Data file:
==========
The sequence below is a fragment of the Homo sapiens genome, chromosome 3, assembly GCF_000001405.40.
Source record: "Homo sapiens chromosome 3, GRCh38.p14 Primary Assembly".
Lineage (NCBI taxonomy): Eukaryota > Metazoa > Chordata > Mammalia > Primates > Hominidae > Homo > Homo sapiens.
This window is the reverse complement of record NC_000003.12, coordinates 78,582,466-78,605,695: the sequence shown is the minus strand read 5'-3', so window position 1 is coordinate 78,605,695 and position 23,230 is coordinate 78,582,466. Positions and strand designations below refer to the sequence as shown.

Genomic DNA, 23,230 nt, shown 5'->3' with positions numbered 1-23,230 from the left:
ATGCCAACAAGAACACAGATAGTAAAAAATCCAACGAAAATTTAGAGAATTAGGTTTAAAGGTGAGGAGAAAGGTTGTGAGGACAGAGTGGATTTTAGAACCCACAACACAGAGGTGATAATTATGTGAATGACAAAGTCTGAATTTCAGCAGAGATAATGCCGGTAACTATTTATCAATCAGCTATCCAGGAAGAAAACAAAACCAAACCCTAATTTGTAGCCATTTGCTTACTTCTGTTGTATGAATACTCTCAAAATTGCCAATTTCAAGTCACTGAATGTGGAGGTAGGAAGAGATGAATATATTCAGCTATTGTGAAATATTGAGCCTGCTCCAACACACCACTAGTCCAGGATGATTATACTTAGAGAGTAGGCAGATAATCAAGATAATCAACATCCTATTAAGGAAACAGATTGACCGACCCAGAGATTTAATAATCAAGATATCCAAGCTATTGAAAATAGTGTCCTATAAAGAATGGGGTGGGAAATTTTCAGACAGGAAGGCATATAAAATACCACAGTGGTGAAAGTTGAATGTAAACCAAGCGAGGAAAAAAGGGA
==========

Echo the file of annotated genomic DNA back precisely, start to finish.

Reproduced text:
The sequence below is a fragment of the Homo sapiens genome, chromosome 3, assembly GCF_000001405.40.
Source record: "Homo sapiens chromosome 3, GRCh38.p14 Primary Assembly".
Lineage (NCBI taxonomy): Eukaryota > Metazoa > Chordata > Mammalia > Primates > Hominidae > Homo > Homo sapiens.
This window is the reverse complement of record NC_000003.12, coordinates 78,582,466-78,605,695: the sequence shown is the minus strand read 5'-3', so window position 1 is coordinate 78,605,695 and position 23,230 is coordinate 78,582,466. Positions and strand designations below refer to the sequence as shown.

Genomic DNA, 23,230 nt, shown 5'->3' with positions numbered 1-23,230 from the left:
ATGCCAACAAGAACACAGATAGTAAAAAATCCAACGAAAATTTAGAGAATTAGGTTTAAAGGTGAGGAGAAAGGTTGTGAGGACAGAGTGGATTTTAGAACCCACAACACAGAGGTGATAATTATGTGAATGACAAAGTCTGAATTTCAGCAGAGATAATGCCGGTAACTATTTATCAATCAGCTATCCAGGAAGAAAACAAAACCAAACCCTAATTTGTAGCCATTTGCTTACTTCTGTTGTATGAATACTCTCAAAATTGCCAATTTCAAGTCACTGAATGTGGAGGTAGGAAGAGATGAATATATTCAGCTATTGTGAAATATTGAGCCTGCTCCAACACACCACTAGTCCAGGATGATTATACTTAGAGAGTAGGCAGATAATCAAGATAATCAACATCCTATTAAGGAAACAGATTGACCGACCCAGAGATTTAATAATCAAGATATCCAAGCTATTGAAAATAGTGTCCTATAAAGAATGGGGTGGGAAATTTTCAGACAGGAAGGCATATAAAATACCACAGTGGTGAAAGTTGAATGTAAACCAAGCGAGGAAAAAAGGGA